Back to School #28: Risky Business (dir by Paul Brickman)


Risky Business

“It was great the way her mind worked. No guilt, no doubts, no fear. None of my specialities. Just the shameless pursuit of immediate gratification. What a capitalist.” — Joel Goodson (Tom Cruise) in Risky Business (1983)

So, this is the film where Tom Cruise — playing a high school senior named Joel, who has been left at home on his own while his wealthy parents go on vacation — ends up dancing around his living room in his underwear.  It’s a scene that has shown up in countless awards show montages and which has been parodied, imitated, and recreated to such an extent that even people who have never seen the movie know the scene.

Risky Business is about a lot of different things.  It’s a coming-of-age film.  It’s both a celebration and a satire of material excess and greed.  It’s a time capsule of the 80s.  It’s a comedy.  It’s a drama.  It’s a somewhat twisted romance.  It features good performances, clever dialogue, and an excellent soundtrack.  It’s a film that does for “Sometimes you just go to say, ‘What the fuck?'” what Dead Poets Society did for “Carpe Diem.”

But ultimately, for a lot of people, Risky Business is always just going to be about Tom Cruise dancing in his underwear.

And why not?  It’s a great scene, one that deserves its fame.  I’m not just saying that just because I happen to love dance scenes in general.  When Joel celebrates having the house to himself by dancing, he’s also celebrating his independence.  He’s celebrating the fact that he can do whatever he wants.  He’s celebrating freedom.  It’s true that sometime you just got to say, “What the fuck?”  But some other times, you just have to dance.

And you can’t deny that Tom Cruise is at his most appealing and spontaneous in this scene.  Actually, he’s at his most appealing and spontaneous throughout the entire film.  Up until I watched Risky Business, my main impression of Tom Cruise was that he was the creepy guy who forced Katie Holmes to abandon Catholicism for Scientology and chop off her hair.   I knew he was an okay actor but his greater appeal was lost on me.  I think that if I had gotten to know the Tom Cruise in Risky Business before I got to know the Tom Cruise who jumped up and down on that couch and who is rumored to be the secret leader of Scientology, I might have a different opinion of him as an actor.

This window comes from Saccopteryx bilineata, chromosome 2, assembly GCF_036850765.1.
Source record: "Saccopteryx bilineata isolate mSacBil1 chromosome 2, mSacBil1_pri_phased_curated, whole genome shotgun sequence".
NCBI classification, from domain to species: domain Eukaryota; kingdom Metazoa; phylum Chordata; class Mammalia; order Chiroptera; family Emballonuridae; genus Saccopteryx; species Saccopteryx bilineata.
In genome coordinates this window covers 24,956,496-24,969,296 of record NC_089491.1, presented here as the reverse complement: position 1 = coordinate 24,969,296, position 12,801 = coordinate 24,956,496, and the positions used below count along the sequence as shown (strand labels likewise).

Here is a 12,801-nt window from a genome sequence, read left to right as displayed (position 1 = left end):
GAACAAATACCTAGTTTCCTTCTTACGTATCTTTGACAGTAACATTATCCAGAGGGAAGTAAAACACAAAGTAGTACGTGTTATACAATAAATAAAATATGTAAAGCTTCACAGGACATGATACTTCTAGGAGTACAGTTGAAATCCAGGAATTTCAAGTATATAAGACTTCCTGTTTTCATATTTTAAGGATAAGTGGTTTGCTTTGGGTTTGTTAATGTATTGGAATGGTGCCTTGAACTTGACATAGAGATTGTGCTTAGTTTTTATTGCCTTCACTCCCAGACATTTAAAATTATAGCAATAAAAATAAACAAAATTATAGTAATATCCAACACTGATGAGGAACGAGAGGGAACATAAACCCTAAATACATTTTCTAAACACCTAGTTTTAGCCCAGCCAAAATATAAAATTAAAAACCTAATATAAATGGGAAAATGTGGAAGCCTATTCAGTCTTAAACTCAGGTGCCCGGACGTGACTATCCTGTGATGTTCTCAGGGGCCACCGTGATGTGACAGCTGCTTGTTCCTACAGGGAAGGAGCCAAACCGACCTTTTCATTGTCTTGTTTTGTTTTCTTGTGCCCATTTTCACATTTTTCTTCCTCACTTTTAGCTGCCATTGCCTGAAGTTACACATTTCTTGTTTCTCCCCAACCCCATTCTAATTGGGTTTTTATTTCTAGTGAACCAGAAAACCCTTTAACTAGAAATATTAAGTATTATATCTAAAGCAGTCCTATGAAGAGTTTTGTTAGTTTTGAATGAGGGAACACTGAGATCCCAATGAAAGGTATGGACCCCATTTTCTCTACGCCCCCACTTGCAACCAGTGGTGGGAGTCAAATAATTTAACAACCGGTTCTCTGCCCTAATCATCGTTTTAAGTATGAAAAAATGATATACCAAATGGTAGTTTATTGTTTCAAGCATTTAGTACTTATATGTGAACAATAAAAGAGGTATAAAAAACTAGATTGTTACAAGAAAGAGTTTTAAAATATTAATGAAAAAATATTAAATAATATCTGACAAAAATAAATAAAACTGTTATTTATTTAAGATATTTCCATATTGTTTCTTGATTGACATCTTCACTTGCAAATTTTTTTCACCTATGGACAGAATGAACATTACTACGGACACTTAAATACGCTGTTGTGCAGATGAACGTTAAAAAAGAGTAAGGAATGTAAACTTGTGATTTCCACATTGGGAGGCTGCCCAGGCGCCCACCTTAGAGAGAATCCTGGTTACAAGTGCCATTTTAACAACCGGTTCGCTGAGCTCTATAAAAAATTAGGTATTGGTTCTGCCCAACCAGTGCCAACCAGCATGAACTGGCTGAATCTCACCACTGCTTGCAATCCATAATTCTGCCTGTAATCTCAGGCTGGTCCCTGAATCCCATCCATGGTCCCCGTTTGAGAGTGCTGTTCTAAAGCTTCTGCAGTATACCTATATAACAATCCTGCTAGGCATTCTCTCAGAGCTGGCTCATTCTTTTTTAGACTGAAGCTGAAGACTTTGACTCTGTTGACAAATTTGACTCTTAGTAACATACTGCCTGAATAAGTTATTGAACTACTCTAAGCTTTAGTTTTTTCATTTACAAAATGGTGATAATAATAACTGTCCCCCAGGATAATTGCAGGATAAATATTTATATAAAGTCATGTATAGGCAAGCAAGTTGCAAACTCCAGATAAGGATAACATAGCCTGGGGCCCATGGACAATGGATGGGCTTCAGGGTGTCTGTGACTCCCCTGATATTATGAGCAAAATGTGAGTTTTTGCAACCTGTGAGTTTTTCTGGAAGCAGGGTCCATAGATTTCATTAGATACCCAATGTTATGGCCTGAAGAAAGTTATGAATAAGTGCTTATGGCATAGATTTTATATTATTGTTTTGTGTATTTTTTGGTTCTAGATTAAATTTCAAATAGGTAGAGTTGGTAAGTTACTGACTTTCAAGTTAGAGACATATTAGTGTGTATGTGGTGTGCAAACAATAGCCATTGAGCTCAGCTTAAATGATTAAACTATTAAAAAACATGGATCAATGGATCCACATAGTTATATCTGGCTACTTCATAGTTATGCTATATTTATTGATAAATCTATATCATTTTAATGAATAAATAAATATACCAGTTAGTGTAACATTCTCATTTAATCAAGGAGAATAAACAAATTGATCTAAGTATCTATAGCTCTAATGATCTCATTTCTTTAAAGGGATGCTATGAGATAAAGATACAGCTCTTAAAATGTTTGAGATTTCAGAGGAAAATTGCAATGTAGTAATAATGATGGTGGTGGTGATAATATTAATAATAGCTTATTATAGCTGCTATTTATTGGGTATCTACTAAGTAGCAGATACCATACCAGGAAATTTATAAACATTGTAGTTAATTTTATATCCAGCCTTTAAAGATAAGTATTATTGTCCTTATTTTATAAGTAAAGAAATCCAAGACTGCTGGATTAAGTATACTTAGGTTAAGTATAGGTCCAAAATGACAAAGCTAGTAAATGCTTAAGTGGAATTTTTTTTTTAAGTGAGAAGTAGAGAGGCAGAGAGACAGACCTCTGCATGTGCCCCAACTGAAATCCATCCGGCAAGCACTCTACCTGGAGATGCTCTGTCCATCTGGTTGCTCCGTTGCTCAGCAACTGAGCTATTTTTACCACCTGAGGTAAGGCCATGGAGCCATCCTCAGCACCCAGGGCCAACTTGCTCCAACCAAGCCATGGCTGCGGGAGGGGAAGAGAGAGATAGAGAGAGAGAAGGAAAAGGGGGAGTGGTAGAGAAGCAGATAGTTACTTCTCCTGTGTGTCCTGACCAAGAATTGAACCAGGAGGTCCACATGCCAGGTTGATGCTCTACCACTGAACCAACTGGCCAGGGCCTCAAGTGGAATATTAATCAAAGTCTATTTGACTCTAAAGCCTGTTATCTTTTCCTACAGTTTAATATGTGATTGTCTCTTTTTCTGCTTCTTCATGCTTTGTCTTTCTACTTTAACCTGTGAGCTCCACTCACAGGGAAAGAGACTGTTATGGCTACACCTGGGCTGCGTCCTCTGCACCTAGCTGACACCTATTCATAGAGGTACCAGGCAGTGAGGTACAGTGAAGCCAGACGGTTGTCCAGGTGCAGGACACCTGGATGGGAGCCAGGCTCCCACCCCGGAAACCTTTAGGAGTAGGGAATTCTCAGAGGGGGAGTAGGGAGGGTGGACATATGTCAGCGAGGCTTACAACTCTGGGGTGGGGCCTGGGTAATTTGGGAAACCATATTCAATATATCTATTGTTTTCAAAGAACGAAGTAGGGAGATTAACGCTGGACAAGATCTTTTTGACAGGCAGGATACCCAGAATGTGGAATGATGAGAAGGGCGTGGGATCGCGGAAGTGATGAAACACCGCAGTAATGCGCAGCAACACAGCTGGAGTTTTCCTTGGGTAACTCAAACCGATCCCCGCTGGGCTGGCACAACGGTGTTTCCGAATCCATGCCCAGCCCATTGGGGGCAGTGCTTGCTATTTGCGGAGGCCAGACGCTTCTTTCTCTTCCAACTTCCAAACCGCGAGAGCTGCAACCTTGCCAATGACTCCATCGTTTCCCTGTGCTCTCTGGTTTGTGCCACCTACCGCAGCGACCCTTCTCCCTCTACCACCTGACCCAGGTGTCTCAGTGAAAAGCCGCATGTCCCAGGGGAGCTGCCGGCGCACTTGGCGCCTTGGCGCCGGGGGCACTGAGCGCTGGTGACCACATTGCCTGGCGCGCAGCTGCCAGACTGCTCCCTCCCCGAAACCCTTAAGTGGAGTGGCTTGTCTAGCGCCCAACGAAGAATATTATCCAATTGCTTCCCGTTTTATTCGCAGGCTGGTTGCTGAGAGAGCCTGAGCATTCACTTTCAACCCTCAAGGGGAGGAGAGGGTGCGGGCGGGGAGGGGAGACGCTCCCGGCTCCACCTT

Anyway, with all that said, here’s that famous scene:

As I said, as famous as that scene may be, there’s actually a lot more to Risky Business than just Tom Cruise dancing in his underwear.  In fact, you could remove that entire scene and Risky Business would remain one of the defining films of the 80s.  It tells the story of Joel Goodson who lives up to his name in almost every way.  He’s a very good son.  He gets good grades in high school.  He’s a member of the Future Enterprisers of America.  His father has decided that Joel is going to go to Princeton and Joel isn’t one to argue.  When his parents leave him alone at the house, they also leave him with a long list of rules and they have every reason to believe that Joel will follow every one of them.

But then Joel meets a prostitute named Lana (Rebecca De Mornay) and he makes an enemy out of Guido the Killer Pimp (Joe Pantoliano) and then his father’s car ends up rolling into a river and, next thing you know, Joel is partnering up with Lana to turn his house into a brothel and they’re making $8,000 in one night.

And really, as good as Tom Cruise is, Rebecca De Mornay is even better because she has a tougher role to play.  As written, Lana is essentially a male fantasy figure.  (And there’s still a part of me that suspect the entire film was meant to be Joel’s daydream.)  But, as played by De Mornay, Lana actually becomes a real human being and someone who definitely has something important to say.  If Cruise gives the film its energy and its heart, De Mornay gives the film a brain. It’s no coincidence that Joel is the one who dances in the living room while Lana is the one who sets up business deals.  With her no-nonsense approach to life and her love of money, she comes to symbolize the film’s own conflicted views of wealth and success.  It’s not by chance that the American flag appears on TV while Joel and Lana are fucking in the living room.  Together, Joel and Lana are the perfect American success story.

Joel Goodson, Super Pimp

4 responses to “Back to School #28: Risky Business (dir by Paul Brickman)

  1. Pingback: Back to School #31: All The Right Moves (dir by Michael Chapman) | Through the Shattered Lens

  2. Pingback: Back to School #32: Losin’ It (dir by Curtis Hanson) | Through the Shattered Lens

  3. Pingback: Back to School #40: Better Off Dead (dir by Savage Steve Holland) | Through the Shattered Lens

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